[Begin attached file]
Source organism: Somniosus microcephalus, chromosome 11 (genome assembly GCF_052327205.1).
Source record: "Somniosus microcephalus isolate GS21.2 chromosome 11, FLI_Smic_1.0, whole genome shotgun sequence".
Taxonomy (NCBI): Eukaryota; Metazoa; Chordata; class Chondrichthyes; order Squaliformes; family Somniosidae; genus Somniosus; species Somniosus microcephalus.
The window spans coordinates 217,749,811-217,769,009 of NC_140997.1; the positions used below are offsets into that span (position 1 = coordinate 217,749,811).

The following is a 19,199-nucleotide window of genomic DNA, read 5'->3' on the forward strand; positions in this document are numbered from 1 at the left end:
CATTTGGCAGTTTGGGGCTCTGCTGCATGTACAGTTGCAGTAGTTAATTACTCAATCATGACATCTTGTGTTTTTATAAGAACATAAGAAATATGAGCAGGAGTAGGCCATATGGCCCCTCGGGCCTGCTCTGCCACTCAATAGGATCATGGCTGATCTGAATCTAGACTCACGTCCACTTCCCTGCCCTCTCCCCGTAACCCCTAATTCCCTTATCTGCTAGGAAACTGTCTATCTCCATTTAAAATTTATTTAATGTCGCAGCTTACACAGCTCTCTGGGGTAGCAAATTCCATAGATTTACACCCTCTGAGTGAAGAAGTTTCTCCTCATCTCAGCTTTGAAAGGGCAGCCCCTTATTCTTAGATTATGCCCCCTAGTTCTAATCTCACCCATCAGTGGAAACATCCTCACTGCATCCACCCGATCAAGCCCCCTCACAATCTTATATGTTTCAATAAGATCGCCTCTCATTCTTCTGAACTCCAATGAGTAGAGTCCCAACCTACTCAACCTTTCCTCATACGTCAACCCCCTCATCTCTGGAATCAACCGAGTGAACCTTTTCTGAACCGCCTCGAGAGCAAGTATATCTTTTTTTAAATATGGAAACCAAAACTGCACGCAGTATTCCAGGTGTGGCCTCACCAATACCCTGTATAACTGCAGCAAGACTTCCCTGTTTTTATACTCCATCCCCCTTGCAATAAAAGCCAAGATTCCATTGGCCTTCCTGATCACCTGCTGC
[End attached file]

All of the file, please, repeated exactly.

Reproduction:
Source organism: Somniosus microcephalus, chromosome 11 (genome assembly GCF_052327205.1).
Source record: "Somniosus microcephalus isolate GS21.2 chromosome 11, FLI_Smic_1.0, whole genome shotgun sequence".
Taxonomy (NCBI): Eukaryota; Metazoa; Chordata; class Chondrichthyes; order Squaliformes; family Somniosidae; genus Somniosus; species Somniosus microcephalus.
The window spans coordinates 217,749,811-217,769,009 of NC_140997.1; the positions used below are offsets into that span (position 1 = coordinate 217,749,811).

The following is a 19,199-nucleotide window of genomic DNA, read 5'->3' on the forward strand; positions in this document are numbered from 1 at the left end:
CATTTGGCAGTTTGGGGCTCTGCTGCATGTACAGTTGCAGTAGTTAATTACTCAATCATGACATCTTGTGTTTTTATAAGAACATAAGAAATATGAGCAGGAGTAGGCCATATGGCCCCTCGGGCCTGCTCTGCCACTCAATAGGATCATGGCTGATCTGAATCTAGACTCACGTCCACTTCCCTGCCCTCTCCCCGTAACCCCTAATTCCCTTATCTGCTAGGAAACTGTCTATCTCCATTTAAAATTTATTTAATGTCGCAGCTTACACAGCTCTCTGGGGTAGCAAATTCCATAGATTTACACCCTCTGAGTGAAGAAGTTTCTCCTCATCTCAGCTTTGAAAGGGCAGCCCCTTATTCTTAGATTATGCCCCCTAGTTCTAATCTCACCCATCAGTGGAAACATCCTCACTGCATCCACCCGATCAAGCCCCCTCACAATCTTATATGTTTCAATAAGATCGCCTCTCATTCTTCTGAACTCCAATGAGTAGAGTCCCAACCTACTCAACCTTTCCTCATACGTCAACCCCCTCATCTCTGGAATCAACCGAGTGAACCTTTTCTGAACCGCCTCGAGAGCAAGTATATCTTTTTTTAAATATGGAAACCAAAACTGCACGCAGTATTCCAGGTGTGGCCTCACCAATACCCTGTATAACTGCAGCAAGACTTCCCTGTTTTTATACTCCATCCCCCTTGCAATAAAAGCCAAGATTCCATTGGCCTTCCTGATCACCTGCTGC